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Why You Should Choose the Best Trainer You Can Afford (& Maybe the One You Can’t)

Mel Harms-Grossman shares her thoughts on choosing the best trainer for your money (and more importantly, for your horse).

Flickr/Five Furlongs Photography/CC

Flickr/Five Furlongs Photography/CC

Pay the trainer you can’t afford, you say? Why yes, I do say this! If you have done your homework, you will want to select the trainer that does the best for your horse. Often times, this is the trainer that is the most educated and experienced. That selection will cost some money, and it is worth it. Especially if it’s a trainer who is educated, cares about the horse and your goals.

While the profession of “horse training” is not regulated in this country as many other professions are, there are still some check points to consider. For some tips on how to avoid an unhappy experience, read this article that was published on Horse Nation in November 2015.

Speaking of unhappy, it’s one of my least favorite types of horse and owner. There are numerous challenges of working through a previous poor training for both horse and owner. Here are a few challenges worth mentioning:

  1. Money: Wait, didn’t I just advocate for paying more? Yes, I am basically saying that you should pay more to save more. Training projects that come in because they have been through one or more failed training processes always cost the owner more in the long run, mostly because the owner already paid for a service. The owner will have to then pay to have that horse “unscrewed and redone.” This takes time, knowledge and patience.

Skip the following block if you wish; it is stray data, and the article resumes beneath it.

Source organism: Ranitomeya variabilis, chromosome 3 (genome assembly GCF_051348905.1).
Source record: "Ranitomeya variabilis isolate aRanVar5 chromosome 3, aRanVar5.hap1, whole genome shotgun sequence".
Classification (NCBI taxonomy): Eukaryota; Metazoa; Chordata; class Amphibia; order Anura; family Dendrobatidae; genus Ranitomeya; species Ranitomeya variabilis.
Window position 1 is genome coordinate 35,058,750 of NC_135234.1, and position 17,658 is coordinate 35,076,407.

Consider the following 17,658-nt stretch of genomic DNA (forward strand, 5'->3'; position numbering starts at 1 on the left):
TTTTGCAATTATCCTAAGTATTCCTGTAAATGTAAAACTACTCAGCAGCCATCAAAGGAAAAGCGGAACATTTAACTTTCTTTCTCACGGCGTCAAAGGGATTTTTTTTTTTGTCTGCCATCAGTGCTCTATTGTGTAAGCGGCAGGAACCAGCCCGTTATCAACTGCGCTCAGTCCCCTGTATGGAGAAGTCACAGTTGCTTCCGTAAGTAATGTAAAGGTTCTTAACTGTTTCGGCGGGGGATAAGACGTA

2. Safety: I have taken in many horses that were started by inexperienced people and turned out with huge safety issues. After this unfortunate experience, the experienced trainer has to go back, fix the safety issues, and often start from scratch to retrain the horse to learn safe behavior. This is well more difficult and time-consuming than to take on a “clean slate,” so to speak.
  3. The Problem Horse is often created by inexperience (see #2 above). This is most often not due to any fault of the horse, but by how the horse has been taught or handled. I have had an actual aggressive horse in for training on a very rare occasion. However, I have had many training horses with previous poor handling or poor training.
  4. Mental or Physical Trauma: This could be a side effect for both horse, inexperienced trainer and owner. No matter which individual has mental or physical trauma, it is an issue that will need work for improvement.

See how the “costs” are adding up?

Photo by Mel Harms-Grossman

Photo by Mel Harms-Grossman

While it is wonderful to give young or inexperienced people a shot, keep in mind that it may cost you. Although there are some successes, I have seen it fail time and time again. If you are the gambling type, hiring a youth or inexperienced trainer that can limp things along may provide odds you are willing to bet on. If not, encourage the young person to apprentice with a knowledgeable individual. Then hedge your bet on the trainer with the best odds.

The trainer with the best odds may be the one that costs a bit more. That trainer will have proof of better odds through education, apprenticeships, videos, references and perhaps show records. Place your training bet wisely!

For over 10 years, Melissa (Mel) Harms-Grossman has successfully trained horses for show at halter, reining, barrels, poles, ranch reining, trail, western pleasure and more recently ranch horse pleasure and western dressage. She enjoys starting colts, providing continuing education for started horses, finishing show horses and working to build confidence in trail horses. One of her most proud accomplishments is helping clients attain show goals of exhibiting at AQHA and FQHR World Shows. Mel trains horses at her own SunRunner Ranch in Buffalo, Minnesota.

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